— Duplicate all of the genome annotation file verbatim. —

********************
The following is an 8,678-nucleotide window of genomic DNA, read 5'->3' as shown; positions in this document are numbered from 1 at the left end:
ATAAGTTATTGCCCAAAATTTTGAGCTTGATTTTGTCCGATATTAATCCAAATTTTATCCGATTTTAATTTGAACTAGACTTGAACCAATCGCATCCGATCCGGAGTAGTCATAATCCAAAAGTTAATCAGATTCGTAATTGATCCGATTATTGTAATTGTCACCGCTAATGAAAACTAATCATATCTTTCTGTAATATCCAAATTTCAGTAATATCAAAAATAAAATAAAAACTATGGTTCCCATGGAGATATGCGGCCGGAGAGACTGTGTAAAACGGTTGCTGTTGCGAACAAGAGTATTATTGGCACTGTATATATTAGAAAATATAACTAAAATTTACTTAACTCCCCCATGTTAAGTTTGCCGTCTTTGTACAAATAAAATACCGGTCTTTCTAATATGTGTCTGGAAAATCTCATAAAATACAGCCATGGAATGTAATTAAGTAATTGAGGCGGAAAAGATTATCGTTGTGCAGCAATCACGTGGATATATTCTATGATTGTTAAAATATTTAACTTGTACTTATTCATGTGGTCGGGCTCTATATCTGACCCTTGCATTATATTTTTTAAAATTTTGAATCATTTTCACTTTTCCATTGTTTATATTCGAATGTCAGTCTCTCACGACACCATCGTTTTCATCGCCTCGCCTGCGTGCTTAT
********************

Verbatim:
The following is an 8,678-nucleotide window of genomic DNA, read 5'->3' as shown; positions in this document are numbered from 1 at the left end:
ATAAGTTATTGCCCAAAATTTTGAGCTTGATTTTGTCCGATATTAATCCAAATTTTATCCGATTTTAATTTGAACTAGACTTGAACCAATCGCATCCGATCCGGAGTAGTCATAATCCAAAAGTTAATCAGATTCGTAATTGATCCGATTATTGTAATTGTCACCGCTAATGAAAACTAATCATATCTTTCTGTAATATCCAAATTTCAGTAATATCAAAAATAAAATAAAAACTATGGTTCCCATGGAGATATGCGGCCGGAGAGACTGTGTAAAACGGTTGCTGTTGCGAACAAGAGTATTATTGGCACTGTATATATTAGAAAATATAACTAAAATTTACTTAACTCCCCCATGTTAAGTTTGCCGTCTTTGTACAAATAAAATACCGGTCTTTCTAATATGTGTCTGGAAAATCTCATAAAATACAGCCATGGAATGTAATTAAGTAATTGAGGCGGAAAAGATTATCGTTGTGCAGCAATCACGTGGATATATTCTATGATTGTTAAAATATTTAACTTGTACTTATTCATGTGGTCGGGCTCTATATCTGACCCTTGCATTATATTTTTTAAAATTTTGAATCATTTTCACTTTTCCATTGTTTATATTCGAATGTCAGTCTCTCACGACACCATCGTTTTCATCGCCTCGCCTGCGTGCTTAT